Obama also left his mark on our society. Obamacare will change health care in America, and given the strength of the opposition, it is a miracle that the legislation survived.

If Obama had been older and wiser, could he have brought this nation together back in 2008?

I would say “No. ”Mandela enjoyed a critical advantage: “Both he and General Viljoen knew that “if it came to [a] race war, black South Africa had the numbers . . .”

Even today, hard-liners in the Republican Party do not realize that the majority of Americans reject their far-right creed.  Not yet. They still think that they represent the majority—that they are the majority, that this is their country– and for that reason they are not ready to yield an inch.

 

 

9 thoughts on “Nelson Mandela’s “Lethally Effective Political Cocktail of Charm, Respect, Integrity, Pragmatism and Hard-Nosed Sense”

  1. Maggie:
    Are you really equating Republicans to the supporters of apartheid? Really?

    Do you really think that President Obama is, or could ever be, the man that President Mandela was?

    Please come over to my house for tea or coffee or a glass of wine, you set the date. I live with Ruth my wife of our six children and of 43 years, now disabled from a stroke. We can discuss some of the realities of politics, opposition, pragmatism, conservatism and life. I probably will not win you over as Mandela might, I am not that good, but I think you will see things more faceted afterwards.
    Charles

    • Charles–

      No, I did not mean to equate Republicans to the supporters of apartheid.

      First, I was pretty careful to refer to “far-right Republicans”– the Tea Party folks.

      And no I don’t think that Obama–or anyone I know of –could be the man that Mandela was.
      People like Mandela come along every 100 years or so.

      I just don’t blame Obama for not being able to do what Mandela did in South Africa.
      Mandela was sui generis.

      And I do think that given his age and his lack of experience in Washington, it is remarkable that Obama and
      his supporters managed to finally pass health reform legislation. I also give enormous credit to Ted Kennedy, Nancy Pelosi, and a host of Senate staffers.
      staffers in Congress

  2. Maggie:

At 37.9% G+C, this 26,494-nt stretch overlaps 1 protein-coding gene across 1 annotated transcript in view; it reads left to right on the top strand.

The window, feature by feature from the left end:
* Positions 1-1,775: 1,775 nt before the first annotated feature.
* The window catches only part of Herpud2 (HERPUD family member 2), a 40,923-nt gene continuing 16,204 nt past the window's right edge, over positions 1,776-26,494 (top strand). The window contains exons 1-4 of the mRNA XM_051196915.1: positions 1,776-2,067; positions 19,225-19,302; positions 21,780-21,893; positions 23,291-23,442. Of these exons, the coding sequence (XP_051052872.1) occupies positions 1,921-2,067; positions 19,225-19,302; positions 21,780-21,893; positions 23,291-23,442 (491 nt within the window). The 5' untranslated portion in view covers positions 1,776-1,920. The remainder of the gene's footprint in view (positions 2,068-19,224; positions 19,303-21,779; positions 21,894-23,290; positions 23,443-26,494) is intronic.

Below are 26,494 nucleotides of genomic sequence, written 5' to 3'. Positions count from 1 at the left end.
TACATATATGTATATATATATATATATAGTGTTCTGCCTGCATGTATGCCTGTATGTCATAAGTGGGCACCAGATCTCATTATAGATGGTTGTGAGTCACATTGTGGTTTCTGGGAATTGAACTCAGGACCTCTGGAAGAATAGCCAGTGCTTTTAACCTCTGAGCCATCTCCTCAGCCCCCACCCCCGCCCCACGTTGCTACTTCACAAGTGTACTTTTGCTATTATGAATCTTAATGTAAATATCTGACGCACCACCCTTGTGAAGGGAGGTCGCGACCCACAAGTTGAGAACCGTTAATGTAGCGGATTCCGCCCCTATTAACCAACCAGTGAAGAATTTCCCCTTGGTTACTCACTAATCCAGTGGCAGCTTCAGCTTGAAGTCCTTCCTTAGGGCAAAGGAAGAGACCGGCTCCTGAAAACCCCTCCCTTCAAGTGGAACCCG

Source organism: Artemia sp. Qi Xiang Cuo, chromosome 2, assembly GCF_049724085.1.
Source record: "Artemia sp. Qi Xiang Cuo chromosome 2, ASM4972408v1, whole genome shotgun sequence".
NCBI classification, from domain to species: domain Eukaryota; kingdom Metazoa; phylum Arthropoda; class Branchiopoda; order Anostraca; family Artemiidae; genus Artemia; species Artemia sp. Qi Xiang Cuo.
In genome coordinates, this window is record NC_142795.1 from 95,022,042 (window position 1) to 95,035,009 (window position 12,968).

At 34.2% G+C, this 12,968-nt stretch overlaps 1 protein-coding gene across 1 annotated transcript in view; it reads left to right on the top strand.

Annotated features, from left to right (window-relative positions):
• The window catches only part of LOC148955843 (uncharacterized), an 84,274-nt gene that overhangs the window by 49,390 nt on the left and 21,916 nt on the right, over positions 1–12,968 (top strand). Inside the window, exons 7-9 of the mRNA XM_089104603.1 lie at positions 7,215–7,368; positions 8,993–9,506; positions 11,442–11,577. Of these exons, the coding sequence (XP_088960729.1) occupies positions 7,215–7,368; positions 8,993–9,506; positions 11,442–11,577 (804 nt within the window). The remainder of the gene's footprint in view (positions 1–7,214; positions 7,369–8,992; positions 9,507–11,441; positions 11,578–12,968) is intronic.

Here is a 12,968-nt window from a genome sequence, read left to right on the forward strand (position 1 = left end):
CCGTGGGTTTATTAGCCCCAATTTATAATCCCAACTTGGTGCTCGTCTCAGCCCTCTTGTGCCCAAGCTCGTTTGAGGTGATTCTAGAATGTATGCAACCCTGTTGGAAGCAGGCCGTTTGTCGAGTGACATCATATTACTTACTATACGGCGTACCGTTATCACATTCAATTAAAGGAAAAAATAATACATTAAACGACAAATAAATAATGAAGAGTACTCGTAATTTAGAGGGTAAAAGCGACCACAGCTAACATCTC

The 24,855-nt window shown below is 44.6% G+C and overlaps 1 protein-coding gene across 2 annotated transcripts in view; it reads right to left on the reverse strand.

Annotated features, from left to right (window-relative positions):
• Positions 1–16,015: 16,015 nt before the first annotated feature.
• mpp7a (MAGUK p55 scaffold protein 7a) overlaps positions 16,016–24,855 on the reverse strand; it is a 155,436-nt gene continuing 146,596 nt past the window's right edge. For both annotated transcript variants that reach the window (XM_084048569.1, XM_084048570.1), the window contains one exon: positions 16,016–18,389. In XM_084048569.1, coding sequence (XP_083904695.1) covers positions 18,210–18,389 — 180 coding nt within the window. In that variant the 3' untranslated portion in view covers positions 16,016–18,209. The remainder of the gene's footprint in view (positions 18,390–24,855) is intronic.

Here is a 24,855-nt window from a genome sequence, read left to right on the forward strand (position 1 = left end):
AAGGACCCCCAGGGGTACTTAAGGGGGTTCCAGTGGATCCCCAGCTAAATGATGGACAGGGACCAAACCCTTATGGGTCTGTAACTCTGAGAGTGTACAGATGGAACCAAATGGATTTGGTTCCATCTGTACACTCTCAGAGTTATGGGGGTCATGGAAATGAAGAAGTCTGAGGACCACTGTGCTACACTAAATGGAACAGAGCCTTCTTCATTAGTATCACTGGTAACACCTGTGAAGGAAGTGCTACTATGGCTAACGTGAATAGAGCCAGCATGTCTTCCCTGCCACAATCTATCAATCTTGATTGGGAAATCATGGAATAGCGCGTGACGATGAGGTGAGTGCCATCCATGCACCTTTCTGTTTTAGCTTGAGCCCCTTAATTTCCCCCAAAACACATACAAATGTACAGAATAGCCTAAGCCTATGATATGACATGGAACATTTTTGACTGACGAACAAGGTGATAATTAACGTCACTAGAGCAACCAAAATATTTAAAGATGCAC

I personally take umbrage that you think “Tea Party folks” are racist and bigots. Either you live in an entirely different world than I, or you don’t know “Tea Party folk” which I consider myself to be one.

    “The Tea Party Movement is an all-inclusive American grassroots movement with the belief that everyone is created equal and deserves an equal opportunity to thrive in these United States where they may “pursue life, liberty and happiness” as stated in the Declaration of Independence and guaranteed by the Constitution of the United States.” See http://www.teaparty-platform.com/ for the rest of the “Tea Party Platform”.

    If after reading the Tea Party platform if you still think we are bigots and racists then so be it. But be informed. You are entitled to think we are extreme. You are entitled to think our focus is narrow, that debt and bankruptcy of the country is fine; that the Constitution needs extensive change (for my desired changes see the “The Liberty Amendments” by Mark Levine); that Democrats are the party that will lead us to a glorious 1000 year Reich. But please be informed and not make up things that simply are not true or make comparisons that are laughable on their face. You are better than that, and your readers deserve better.

    The PPACA should have never passed. It was not intended to pass in the form it did. It was a Senate preliminary bill, everyone knew that it required a lot more work. Future events have shown that. As we go forward more and more flaws are going to become very apparent. I sat down and read the whole bill, unlike Nancy Pelosi and other representatives. I wept and cursed at the stupidity, naiveté, contradictions, generalities, paternalism and shear partisanship contained in the bill. The only reason it passed in the current format is that Scott Brown was elected to Senate. That is the only reason because any change, any change whatsoever and the bill was dead. It would have never cleared the Senate again and would not today. The Democrats took advantage of a unique point in legislative history and forced their partisan agenda down the throats of an unsuspecting public. Not one person in a million knew exactly what was in that bill totally. Not one person in 100,000 knows today.